Because we all speak French in my family, we decided we had to get to France. We thought it would be easier to find work there and also better for the children. I had held on to the last payment from Helios, thinking I might need it for the future. I used that to pay for plane tickets to Paris.

We arrived in Paris Orly airport on April 15, at about 1 in the morning. We didn’t know anyone. We were totally lost and we didn’t know where to go.

A French woman who was on the flight noticed how confused we were and offered us accommodation at her house in the Paris region for as long as it took us to find a solution. We stayed four days in her apartment and then we moved into a Roma camp nearby for a few more nights.

'My daughters are so happy to be in France'

I called the number for OFII [The French Immigration and Integration Office] and also visited an association Coallia. They helped us register with the local prefecture in the region, and we were given an appointment by OFII for May 5."

Asylum seekers based in the Paris region can contact a first welcome center called Spada via the telephone platform on OFII’s website. The platform is open Monday to Friday, between 10 am and 3:30 pm. The number is +33 (0)1 42 500 900. From inside France, the number is 01 42 500 900.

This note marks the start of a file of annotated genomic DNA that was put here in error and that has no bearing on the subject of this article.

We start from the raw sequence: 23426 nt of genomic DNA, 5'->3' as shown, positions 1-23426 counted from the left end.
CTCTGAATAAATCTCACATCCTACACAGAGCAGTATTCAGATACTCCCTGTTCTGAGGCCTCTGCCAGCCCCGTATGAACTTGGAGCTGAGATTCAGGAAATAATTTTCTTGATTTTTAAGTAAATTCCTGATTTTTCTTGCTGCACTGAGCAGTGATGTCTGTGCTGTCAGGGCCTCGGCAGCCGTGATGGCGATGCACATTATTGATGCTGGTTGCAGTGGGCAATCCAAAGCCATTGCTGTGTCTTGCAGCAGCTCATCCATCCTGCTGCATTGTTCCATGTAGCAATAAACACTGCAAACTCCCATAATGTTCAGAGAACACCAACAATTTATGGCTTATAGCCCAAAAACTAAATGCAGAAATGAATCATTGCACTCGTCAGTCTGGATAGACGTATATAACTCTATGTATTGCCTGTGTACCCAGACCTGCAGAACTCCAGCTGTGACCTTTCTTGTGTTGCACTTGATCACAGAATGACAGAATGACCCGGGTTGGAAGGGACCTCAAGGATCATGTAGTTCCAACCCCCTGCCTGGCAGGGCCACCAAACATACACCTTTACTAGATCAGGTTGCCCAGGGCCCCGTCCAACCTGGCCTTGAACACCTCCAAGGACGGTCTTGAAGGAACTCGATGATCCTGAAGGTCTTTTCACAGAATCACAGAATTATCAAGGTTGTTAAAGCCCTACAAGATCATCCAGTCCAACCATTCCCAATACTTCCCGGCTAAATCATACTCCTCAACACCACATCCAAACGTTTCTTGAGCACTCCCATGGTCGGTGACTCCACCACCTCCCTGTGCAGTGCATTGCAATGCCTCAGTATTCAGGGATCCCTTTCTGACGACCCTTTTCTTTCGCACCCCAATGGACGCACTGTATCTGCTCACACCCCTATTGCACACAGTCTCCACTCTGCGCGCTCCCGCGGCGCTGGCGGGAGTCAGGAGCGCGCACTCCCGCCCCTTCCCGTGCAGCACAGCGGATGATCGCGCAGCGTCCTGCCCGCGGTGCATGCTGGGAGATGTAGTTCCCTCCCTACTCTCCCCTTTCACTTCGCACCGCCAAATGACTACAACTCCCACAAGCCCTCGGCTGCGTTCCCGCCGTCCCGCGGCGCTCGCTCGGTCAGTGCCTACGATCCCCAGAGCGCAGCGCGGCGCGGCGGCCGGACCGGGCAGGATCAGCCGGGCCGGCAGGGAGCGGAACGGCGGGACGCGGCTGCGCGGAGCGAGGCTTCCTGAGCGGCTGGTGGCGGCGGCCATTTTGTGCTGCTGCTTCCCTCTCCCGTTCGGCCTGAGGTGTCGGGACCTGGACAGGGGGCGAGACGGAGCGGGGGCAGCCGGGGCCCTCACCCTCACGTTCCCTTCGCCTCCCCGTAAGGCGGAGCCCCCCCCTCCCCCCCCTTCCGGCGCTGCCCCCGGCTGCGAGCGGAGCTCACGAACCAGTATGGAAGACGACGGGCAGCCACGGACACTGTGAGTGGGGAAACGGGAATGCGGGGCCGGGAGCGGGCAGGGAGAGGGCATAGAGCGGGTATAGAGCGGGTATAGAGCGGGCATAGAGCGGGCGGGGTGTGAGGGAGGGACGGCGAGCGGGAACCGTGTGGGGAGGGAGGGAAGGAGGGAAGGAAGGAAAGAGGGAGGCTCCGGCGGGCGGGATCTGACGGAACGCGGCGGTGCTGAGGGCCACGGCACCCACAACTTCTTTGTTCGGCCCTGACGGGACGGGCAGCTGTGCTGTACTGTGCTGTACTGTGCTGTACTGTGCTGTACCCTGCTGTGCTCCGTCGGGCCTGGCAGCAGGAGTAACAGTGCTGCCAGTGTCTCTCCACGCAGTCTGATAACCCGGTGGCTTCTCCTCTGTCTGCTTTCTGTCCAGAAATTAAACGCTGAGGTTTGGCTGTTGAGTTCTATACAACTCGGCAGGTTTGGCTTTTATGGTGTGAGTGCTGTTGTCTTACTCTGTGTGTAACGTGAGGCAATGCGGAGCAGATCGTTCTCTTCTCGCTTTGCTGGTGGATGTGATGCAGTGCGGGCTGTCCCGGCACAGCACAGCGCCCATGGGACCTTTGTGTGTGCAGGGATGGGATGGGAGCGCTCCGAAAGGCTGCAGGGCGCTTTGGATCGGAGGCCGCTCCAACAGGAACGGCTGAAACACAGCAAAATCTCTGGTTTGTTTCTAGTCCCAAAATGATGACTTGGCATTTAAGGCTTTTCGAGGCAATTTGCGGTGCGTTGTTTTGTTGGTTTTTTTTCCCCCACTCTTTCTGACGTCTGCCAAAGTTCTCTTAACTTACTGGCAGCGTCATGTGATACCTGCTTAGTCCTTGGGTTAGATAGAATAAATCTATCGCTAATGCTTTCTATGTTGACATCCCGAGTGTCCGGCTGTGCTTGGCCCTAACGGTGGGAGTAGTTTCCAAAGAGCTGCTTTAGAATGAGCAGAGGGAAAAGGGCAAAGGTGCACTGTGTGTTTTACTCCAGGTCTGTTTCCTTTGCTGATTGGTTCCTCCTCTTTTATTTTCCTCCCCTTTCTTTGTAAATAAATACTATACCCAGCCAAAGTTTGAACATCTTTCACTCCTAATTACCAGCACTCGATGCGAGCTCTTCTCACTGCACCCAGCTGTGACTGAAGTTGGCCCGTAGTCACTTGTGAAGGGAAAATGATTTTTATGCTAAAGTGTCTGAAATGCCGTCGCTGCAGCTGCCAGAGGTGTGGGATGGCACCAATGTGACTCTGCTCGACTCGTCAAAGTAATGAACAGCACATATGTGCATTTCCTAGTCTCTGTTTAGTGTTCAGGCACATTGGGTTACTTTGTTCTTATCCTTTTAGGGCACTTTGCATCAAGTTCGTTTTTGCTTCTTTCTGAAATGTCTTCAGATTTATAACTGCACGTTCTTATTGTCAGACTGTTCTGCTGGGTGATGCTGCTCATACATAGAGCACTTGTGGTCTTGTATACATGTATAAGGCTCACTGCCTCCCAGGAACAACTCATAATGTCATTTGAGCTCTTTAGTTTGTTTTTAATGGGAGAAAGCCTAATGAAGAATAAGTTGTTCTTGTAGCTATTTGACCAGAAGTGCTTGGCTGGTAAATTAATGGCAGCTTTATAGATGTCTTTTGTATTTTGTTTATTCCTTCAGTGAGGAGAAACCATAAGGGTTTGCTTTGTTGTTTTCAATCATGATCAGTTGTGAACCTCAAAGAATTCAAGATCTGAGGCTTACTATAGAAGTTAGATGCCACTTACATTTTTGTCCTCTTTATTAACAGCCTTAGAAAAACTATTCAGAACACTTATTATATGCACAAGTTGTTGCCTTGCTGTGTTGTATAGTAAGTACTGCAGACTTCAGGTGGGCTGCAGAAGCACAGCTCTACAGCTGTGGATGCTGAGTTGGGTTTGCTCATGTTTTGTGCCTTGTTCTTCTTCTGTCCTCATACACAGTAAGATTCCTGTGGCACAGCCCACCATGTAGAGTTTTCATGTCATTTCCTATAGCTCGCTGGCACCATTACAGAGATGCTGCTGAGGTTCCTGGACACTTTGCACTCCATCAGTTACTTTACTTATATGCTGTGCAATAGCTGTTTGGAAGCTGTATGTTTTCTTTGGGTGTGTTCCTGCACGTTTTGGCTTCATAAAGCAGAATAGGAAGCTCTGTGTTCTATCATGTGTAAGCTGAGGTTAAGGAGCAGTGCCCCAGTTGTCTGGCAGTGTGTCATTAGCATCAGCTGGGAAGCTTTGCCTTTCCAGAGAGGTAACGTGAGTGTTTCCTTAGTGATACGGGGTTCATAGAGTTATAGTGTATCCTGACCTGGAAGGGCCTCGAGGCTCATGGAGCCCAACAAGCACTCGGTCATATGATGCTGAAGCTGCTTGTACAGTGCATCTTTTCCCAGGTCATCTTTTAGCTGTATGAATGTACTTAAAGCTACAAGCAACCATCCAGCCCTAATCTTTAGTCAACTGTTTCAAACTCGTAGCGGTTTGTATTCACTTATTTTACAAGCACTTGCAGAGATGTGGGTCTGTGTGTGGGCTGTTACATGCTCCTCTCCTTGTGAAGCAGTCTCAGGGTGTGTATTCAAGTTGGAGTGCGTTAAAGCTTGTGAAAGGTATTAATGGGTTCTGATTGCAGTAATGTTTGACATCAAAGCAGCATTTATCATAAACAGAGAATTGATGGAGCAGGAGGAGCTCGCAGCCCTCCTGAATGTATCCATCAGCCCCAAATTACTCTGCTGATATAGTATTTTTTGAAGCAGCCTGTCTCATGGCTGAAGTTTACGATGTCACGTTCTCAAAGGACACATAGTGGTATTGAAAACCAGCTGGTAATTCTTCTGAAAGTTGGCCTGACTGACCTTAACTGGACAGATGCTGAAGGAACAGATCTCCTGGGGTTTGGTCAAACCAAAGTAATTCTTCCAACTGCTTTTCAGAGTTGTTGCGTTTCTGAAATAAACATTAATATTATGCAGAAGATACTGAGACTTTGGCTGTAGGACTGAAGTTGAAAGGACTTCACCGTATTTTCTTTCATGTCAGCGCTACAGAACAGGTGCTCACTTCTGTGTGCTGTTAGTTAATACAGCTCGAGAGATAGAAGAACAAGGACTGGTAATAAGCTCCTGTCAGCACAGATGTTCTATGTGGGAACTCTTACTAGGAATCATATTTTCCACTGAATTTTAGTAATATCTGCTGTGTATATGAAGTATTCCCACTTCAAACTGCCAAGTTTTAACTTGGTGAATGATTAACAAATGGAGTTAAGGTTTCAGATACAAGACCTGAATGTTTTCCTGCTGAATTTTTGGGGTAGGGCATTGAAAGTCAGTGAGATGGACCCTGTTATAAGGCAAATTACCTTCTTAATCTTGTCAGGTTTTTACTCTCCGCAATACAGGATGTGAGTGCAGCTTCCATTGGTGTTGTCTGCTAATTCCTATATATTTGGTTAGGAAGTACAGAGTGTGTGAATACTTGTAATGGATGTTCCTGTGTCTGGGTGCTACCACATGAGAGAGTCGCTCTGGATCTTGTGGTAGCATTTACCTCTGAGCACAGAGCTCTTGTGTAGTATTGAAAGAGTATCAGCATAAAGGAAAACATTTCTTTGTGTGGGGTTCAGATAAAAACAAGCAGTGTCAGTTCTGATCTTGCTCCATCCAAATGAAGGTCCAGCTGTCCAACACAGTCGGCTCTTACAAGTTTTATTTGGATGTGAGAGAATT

"During our interview with OFII, the authorities pointed us towards a welcome center for asylum seekers called CADA in a town called Saint-Beauzire, about 15 kilometers from the town of Clermont-Ferrand in the center of France.

The CADA center here is based in an old holiday park, and we were given a small cabin for the five of us. Since we have been in France we just feel happy and joyful. Our mood is so much better, and we really don’t feel so negative anymore.

After all that misery in Greece we weren’t sure we would ever feel like this again. My two daughters, who are 9 and 4, are going to school. The youngest, who is just one-and-a-half years old, stays at home with us. Our daughters are just so happy here. When I go to pick them up in the afternoon at the end of school, they tell me what they have done and they just seem so joyful. We never felt so welcome in Greece.

Applied for asylum in France

We have now applied for asylum once again here in France. We sent our dossier to the OFPRA [The French Office for the protection of Refugees and Stateless people] and we are waiting for an interview. I know it could be difficult, because we have already been granted protection in Greece, but there, it was impossible to really settle and integrate."

According to the so-called Dublin regulation, someone who has been granted refugee status cannot then apply for refugee status in another country. People who have already been granted refugee status in Greece risk being sent back there. But in certain individual cases, they can argue that they shouldn't be sent back there because of the difficulties of integration there.

"I have high hopes. I have provided all the proof of how difficult our lives were there, and I hope that that will be enough. I don’t want to be a weight on French society, I want to be able to work so that my family and I can live. I really hope to start driving lorries again, so that I can offer my children a better life."

*Franck’s name has been changed to protect his identity

This story was originally published in French on June 7, 2022. It was translated by Emma Wallis